The Freethought Trail continues its ongoing observance of the centenary of woman suffrage by adding pages to interpret the trial of Susan B. Anthony for voting illegally in the U. S. Presidential election of 1872. New pages profile Canandaigua, New York, where the trial was held; and the Ontario County Courthouse located there, where the important trial actually took place.
Anthony was tried in Canandaigua on June 18, 1873. The trial had been moved there from Rochester, where Anthony actually voted, because she had made so many speeches afterward in the Rochester area that officials feared it might be impossible to empanel in impartial jury there. Justice Ward Hunt, who had recently been appointed to the U. S. Supreme Court, presided. His conduct of the trial was irregular; he wrote his decision before the trial began and ordered the jury to find Anthony guilty, a legal tactic the Supreme Court would declare unconstitutional in 1895. Hunt fined Anthony $100, a sum she never paid.
The historic Ontario County Courthouse still stands. A rehabilitation project in the 1980s restored the courtroom to its appearance at the time of Anthony's trial.
The new page on Anthony's trial can be viewed at https://freethought-trail.org/trail-map/location:trial-of-susan-b-anthony/.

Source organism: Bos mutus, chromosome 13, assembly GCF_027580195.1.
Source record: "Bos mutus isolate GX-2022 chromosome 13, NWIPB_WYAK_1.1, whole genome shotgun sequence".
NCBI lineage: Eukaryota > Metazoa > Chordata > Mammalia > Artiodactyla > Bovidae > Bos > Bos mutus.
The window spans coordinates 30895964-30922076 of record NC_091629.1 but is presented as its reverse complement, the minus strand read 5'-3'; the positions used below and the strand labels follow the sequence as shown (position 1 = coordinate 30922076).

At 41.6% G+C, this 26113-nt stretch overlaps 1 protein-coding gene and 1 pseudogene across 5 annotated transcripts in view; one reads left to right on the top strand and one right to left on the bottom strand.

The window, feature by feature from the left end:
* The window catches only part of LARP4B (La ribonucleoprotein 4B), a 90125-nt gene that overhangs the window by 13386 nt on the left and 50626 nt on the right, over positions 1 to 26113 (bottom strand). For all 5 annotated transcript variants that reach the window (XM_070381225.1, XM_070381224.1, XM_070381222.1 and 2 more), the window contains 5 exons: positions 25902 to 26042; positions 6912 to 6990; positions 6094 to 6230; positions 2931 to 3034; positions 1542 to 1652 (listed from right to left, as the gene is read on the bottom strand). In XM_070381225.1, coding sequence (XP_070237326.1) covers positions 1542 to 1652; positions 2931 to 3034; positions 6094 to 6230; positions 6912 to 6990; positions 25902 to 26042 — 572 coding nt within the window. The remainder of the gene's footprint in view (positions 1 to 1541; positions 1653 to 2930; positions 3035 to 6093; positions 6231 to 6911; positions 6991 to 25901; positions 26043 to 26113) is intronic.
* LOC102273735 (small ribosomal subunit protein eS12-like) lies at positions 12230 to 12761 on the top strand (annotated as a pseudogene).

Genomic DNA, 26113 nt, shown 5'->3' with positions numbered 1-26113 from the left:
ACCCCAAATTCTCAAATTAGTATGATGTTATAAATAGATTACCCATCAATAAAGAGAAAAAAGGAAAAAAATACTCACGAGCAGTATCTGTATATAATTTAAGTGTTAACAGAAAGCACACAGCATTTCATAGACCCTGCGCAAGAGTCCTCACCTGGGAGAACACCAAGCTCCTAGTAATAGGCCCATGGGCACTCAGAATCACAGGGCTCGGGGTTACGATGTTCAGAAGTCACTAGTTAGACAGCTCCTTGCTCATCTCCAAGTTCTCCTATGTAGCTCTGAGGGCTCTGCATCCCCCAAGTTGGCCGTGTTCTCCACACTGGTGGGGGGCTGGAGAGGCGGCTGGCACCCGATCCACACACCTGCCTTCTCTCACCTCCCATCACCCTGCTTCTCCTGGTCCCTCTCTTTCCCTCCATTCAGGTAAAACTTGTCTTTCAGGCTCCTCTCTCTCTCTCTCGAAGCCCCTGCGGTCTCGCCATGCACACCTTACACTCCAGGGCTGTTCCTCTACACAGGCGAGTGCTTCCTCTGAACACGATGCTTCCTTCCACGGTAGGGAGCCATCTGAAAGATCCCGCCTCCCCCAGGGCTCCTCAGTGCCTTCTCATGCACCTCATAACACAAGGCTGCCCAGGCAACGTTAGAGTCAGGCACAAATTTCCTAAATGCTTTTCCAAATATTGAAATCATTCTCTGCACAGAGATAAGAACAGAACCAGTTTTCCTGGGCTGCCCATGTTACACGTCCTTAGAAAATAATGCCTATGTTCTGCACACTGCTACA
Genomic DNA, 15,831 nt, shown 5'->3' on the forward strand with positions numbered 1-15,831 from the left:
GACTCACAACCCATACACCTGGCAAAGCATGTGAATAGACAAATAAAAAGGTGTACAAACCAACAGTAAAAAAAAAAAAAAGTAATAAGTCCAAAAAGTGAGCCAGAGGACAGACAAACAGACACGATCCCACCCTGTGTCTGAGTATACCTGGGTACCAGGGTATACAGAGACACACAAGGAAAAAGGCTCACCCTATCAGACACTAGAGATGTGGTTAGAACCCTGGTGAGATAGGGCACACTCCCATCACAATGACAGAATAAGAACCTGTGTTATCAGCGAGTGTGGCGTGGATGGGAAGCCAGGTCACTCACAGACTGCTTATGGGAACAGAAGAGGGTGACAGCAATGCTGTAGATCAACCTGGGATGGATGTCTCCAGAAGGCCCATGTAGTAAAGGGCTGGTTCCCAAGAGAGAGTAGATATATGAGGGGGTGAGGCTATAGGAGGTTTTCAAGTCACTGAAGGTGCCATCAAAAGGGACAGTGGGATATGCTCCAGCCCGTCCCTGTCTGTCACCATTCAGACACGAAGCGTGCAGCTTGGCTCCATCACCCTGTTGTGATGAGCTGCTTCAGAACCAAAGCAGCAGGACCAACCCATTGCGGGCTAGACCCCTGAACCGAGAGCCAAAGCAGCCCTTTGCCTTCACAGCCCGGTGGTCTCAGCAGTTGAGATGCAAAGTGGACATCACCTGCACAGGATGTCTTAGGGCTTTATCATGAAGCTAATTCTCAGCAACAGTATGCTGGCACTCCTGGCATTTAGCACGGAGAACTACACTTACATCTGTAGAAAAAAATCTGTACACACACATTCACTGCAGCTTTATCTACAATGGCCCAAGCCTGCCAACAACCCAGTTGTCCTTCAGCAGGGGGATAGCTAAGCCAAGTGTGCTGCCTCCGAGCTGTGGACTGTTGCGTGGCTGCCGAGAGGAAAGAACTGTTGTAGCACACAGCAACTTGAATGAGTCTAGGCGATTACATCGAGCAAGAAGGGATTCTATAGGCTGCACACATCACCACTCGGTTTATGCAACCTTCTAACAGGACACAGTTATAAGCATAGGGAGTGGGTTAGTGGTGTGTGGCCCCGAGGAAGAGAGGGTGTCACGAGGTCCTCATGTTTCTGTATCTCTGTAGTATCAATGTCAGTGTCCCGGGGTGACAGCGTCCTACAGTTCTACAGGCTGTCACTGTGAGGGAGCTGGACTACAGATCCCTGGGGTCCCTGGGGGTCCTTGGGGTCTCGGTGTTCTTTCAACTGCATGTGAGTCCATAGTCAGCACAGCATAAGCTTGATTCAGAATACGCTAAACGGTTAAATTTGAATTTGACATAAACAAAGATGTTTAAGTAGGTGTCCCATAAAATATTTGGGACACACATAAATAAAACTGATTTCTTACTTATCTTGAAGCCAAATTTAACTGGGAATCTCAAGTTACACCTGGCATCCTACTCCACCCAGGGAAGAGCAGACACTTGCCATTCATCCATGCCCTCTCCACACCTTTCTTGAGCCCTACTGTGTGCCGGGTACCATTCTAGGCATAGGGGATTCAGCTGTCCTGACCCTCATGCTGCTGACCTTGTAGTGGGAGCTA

The background page on Canandaigua can be viewed at https://freethought-trail.org/regions/region:canandaigua/ .
The Freethought Trail gratefully acknowledges the assistance of Ontario County deputy administrator Brian Young, who made it possible for Freethought Trail director Tom Flynn to visit and photograph the historic courtroom.
The adoption of the Nineteenth Amendment to the U. S. Constitution on August 18, 1920, merits celebration. New interpretive pages will be added to the Freethought Trail website between now and August 2020. This will include detailed coverage of every annual New York State suffrage convention held in the Freethought Trail's catchment area (basically west-central New York between Rochester and Utica) between 1848 and 1915.
The Freethought Trail debuted in 2005 at www.freethought-trail.org. It celebrates historic sites, marked and unmarked, important to the history of radical reform within about 100 miles of the Robert Green Ingersoll Birthplace Museum. There are many such sites -- 131, at this writing -- because west-central New York was a hotbed of social ferment during the nineteenth and early twentieth centuries. The Freethought Trail helps the curious to locate sites important to abolitionism, woman suffrage, freethought, sex radicalism, dress reform, and other radical movements, and stand "where history happened" whether a site is now unmarked, marked, or the site of a museum.
The Freethought Trail is a project of the Council for Secular Humanism, a program of the nonprofit Center for Inquiry.